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Re: Braille media type

From: Al Gilman <asgilman@access.digex.net>
Date: Fri, 17 Oct 1997 22:26:33 -0400 (EDT)
Message-Id: <199710180226.WAA11522@access2.digex.net>
To: w3c-wai-ig@w3.org
to follow up on what Jason White said:

> I hope that Al was not suggesting that the media type of BRAILLE be
> abandoned in favour of TTY.

I think that there are pros and cons both ways.

In my mind it is a question of what are the major differences and
what are the minor differences.  If one considers that the
braille alphabets can be described by a character-set parameter
outside of the styling, then modulo character set a braille
display or embosser is only slightly different from its peers in
the character-grid group as opposed to widely different from
pixel-grid media whether screen or laser print.

To fully characterize a Braille device as a display medium I
believe you would have to indicate the size of the character
grid, the character set (braille alphabet) used, and whether it
is a dynamic refreshable display or a hardcopy write-once medium.
Thus I need charset and size parameters beyond a TTY base type,
and a "print" or "dynamic" modality.

Calling this a variant of a TTY media type is plausible.  And
possibly economically smart.

A stylesheet designed for a generic character-grid medium would
work reasonably well for Braille page formatting.  A stylesheet
designed for a laser printer probably would not.

You can still create another stylesheet that is even better for
Braille.  And it will be used at the right times if the
stylesheet selection algorithm knows to look beyond the base type
in the media indication before finally resolving what stylesheet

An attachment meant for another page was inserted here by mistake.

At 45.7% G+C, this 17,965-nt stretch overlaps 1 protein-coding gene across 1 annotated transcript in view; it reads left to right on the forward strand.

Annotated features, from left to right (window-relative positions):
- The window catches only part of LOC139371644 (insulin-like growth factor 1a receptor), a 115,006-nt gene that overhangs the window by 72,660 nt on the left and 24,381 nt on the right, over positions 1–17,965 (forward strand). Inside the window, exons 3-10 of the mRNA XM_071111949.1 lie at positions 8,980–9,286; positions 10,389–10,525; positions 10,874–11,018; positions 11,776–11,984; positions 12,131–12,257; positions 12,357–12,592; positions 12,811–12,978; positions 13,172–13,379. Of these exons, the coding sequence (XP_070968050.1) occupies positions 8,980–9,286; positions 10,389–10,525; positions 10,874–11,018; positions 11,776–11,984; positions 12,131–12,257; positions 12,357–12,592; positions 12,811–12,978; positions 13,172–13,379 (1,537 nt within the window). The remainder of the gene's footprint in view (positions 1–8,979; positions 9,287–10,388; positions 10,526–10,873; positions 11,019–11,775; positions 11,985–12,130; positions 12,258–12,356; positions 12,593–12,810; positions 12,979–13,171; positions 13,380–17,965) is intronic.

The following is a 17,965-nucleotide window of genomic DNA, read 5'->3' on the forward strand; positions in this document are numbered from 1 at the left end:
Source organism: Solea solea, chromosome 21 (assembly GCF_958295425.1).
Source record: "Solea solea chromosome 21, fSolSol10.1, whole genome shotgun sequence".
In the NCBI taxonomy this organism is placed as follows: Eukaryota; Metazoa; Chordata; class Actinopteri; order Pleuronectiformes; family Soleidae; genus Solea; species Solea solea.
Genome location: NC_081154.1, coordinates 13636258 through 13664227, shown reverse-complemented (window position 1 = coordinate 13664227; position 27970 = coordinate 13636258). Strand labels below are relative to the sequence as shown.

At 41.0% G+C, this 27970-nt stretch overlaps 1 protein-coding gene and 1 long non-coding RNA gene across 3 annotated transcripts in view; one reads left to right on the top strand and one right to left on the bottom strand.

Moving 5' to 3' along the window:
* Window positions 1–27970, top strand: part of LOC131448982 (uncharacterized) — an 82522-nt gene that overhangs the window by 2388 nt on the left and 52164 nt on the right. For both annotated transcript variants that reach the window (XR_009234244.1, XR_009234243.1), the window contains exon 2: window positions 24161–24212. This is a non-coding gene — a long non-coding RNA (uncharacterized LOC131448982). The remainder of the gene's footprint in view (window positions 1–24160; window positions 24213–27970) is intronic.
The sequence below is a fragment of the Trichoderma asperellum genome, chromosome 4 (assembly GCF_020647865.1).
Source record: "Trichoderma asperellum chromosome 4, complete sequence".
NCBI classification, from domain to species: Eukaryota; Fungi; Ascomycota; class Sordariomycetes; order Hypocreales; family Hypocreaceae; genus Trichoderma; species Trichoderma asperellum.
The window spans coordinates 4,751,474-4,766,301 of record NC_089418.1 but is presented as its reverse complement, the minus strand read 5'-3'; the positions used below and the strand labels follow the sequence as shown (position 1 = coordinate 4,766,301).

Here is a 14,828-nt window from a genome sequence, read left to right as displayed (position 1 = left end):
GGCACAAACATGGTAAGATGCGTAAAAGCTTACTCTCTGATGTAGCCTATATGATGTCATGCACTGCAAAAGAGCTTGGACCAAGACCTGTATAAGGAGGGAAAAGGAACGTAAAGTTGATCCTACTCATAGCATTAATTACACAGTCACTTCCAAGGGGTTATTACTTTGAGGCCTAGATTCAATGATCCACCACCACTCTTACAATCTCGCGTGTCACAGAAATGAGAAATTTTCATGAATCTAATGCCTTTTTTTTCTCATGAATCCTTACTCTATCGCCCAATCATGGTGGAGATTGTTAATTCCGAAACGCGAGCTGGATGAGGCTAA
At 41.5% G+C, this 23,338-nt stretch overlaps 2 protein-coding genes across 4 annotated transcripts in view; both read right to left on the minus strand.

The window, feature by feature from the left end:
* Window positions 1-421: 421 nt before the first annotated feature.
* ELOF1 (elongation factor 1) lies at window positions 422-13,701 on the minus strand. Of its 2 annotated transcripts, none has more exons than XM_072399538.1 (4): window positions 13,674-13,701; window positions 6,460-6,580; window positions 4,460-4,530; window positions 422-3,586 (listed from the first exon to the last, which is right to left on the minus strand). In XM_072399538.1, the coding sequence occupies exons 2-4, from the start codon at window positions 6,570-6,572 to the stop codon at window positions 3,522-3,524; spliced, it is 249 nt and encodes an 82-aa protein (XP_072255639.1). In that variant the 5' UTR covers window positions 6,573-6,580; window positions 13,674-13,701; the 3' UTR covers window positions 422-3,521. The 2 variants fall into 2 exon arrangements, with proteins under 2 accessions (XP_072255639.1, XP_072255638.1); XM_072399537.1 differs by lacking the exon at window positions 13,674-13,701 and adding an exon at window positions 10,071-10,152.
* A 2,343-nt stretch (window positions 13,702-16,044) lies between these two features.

to use.

I am not assuming that authors will create only one stylesheet
per base type.  That is the point about presentation graphics.
One doesn't use the same button GIFs on a big (number of pixels)
projection device as one does on a small one.  The projection
medium, at least, will find people re-styling for parametric
differences in the medium.

If Braille is a base type in the media list, then you can still
borrow a TTY stylesheet when there is no Braille stylesheet.  You
just have to make your stylesheet picking process smart enough to
do that.  It probably just costs you a manual step.  When there
is no compatible stylesheet that goes with the document you want
to browse, the browser would ask you for what stylesheet you want
to use and you should get to choose either the author's TTY
stylesheet or your local Braille stylesheet.

Whether you call Braille a base type or you bury it in the
broader tty class, the available styles to the user are exactly
the same.

I don't want the Braille community to overlook existing
adaptation capabilities such as character set and language
parameters as they craft a complete Braille solution.  If we can
approach Braille as a class of variant sub-languages, we can
probably adapt for it more economically than if we think it is a
totally unique problem.  That is the important point.

If we can do that part right what you call it is not my primary

-- Al Gilman
Received on Friday, 17 October 1997 22:26:55 UTC

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